Vrindavan to New Delhi, India 06.10.2009

Meteor: A bright trail or streak that appears in the sky when a meteoroid is heated to incandescence by friction with the earth’s atmosphere. Also called falling star, meteor burst, shooting star.

Today we woke up quite early and sorted our backpacks. We didn’t have any tickets to travel onto Delhi but felt confident we would get there, India has a way of working itself out. I wanted to go to the shops where I saw the Krishna dolls but my boyfriend said we had to leave, and anyway, they would get broken in transit.  I remember what seems like in another era I had travelled to the Far East, crossing over India at night I had gazed down to the millions of lights and imagined small towns with their temples and dust trails and charpoys, wondering what they would be like, and, while the auto rickshaw was turning onto a main road and away from Vrindavan I realised that this town had answered all of those questions. I have become fascinated with the elderly, many of them faded but beautiful in their own way, their faces wrinkled, and in their eyes other distant worlds that I will never be able to understand. I felt sad that we had to leave Vrindavan, but in a way I’m excited about travelling across more of this country, aware that this is one of the brightest things to illuminate my universe since Hale-Bopp.

The bus was leaving the moment we arrived at Mathura New Bus Station, the little station manager rushing over to stop a crowded bus heading to Delhi. The conductor pointed to the seat right beside the door as we shuffeled on with our backpacks. He seemed glad to see us as he wrote extra costs onto our tickets, an extra 70 rupee each and we didn’t bother to ask why. As we got closer to Delhi the clouds began to clear, and what seemed like every km we travelled it got warmer. We passed through crowded towns with names like Chhata and Palwal and as we got nearer the bus got emptier. We could see in the distance the flames where rigs were burning off oil fumes, the landscapes seemed to become more polluted, the air heavier as we passed through Faridabad. We arrived at Sarai Kale Khan bus station where we walked the short distance to Nizamuddin and caught the suburban train to New Delhi. We still hadn’t ate properly and it was already late afternoon, we had shared a packed of biscuits and a bottle of Bisleri on the bus and for the rest of lunch all I could do was fantasize about European apples.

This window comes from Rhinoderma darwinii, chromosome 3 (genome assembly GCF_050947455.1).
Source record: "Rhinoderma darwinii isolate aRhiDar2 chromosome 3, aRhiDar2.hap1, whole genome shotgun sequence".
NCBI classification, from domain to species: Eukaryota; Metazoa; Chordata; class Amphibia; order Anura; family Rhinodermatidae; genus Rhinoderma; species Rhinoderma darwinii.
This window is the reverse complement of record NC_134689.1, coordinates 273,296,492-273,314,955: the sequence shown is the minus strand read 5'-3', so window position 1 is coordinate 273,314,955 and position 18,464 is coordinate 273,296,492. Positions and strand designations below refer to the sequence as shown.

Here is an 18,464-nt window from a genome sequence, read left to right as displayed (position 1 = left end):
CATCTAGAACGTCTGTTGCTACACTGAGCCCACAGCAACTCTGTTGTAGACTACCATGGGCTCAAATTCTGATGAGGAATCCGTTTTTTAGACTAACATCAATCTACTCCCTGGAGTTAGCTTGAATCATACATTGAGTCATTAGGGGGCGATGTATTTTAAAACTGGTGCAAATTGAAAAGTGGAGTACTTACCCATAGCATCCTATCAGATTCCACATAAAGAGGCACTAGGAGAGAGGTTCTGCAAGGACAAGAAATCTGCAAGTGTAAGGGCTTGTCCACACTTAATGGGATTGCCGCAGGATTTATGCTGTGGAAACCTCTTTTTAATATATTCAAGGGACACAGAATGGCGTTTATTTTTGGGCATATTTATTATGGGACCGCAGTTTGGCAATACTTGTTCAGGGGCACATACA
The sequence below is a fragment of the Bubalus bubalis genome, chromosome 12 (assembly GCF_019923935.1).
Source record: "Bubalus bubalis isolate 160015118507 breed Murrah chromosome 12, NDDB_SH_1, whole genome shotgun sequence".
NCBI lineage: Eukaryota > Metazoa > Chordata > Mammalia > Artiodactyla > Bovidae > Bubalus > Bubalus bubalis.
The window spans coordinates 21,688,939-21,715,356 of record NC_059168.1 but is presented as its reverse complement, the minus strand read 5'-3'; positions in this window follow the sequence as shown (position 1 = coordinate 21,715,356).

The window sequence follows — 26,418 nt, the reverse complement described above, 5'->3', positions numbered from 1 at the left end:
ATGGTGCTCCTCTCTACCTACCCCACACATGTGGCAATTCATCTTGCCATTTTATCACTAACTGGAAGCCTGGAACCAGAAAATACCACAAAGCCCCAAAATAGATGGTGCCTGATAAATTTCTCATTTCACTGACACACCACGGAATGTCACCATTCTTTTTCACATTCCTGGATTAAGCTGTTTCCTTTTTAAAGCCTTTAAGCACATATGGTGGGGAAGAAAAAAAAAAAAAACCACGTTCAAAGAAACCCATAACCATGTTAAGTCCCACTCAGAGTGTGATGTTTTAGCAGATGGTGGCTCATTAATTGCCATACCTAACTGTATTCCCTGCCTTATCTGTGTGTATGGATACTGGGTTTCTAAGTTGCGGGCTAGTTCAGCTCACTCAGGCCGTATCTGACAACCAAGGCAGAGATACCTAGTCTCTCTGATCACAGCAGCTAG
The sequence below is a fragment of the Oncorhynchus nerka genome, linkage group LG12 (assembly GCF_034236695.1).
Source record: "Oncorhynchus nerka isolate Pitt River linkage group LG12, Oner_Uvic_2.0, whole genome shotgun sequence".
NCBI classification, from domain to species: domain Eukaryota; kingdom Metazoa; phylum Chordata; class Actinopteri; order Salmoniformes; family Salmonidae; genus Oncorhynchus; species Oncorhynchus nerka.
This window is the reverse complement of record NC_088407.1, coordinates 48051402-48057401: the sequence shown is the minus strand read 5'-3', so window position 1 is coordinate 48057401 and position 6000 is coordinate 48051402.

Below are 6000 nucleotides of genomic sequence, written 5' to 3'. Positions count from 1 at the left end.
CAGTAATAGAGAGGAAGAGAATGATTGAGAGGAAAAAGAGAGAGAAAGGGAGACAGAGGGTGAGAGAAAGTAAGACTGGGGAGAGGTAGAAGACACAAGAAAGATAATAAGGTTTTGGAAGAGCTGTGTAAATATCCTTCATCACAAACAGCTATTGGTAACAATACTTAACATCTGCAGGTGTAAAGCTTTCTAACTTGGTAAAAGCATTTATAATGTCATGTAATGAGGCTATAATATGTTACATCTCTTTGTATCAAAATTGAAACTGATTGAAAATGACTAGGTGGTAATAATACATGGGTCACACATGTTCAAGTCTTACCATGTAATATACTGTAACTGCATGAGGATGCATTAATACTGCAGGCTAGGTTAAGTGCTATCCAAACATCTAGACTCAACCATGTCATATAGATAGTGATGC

This breed of dog roams all over Delhi. By day they seem tame but at night seem to take over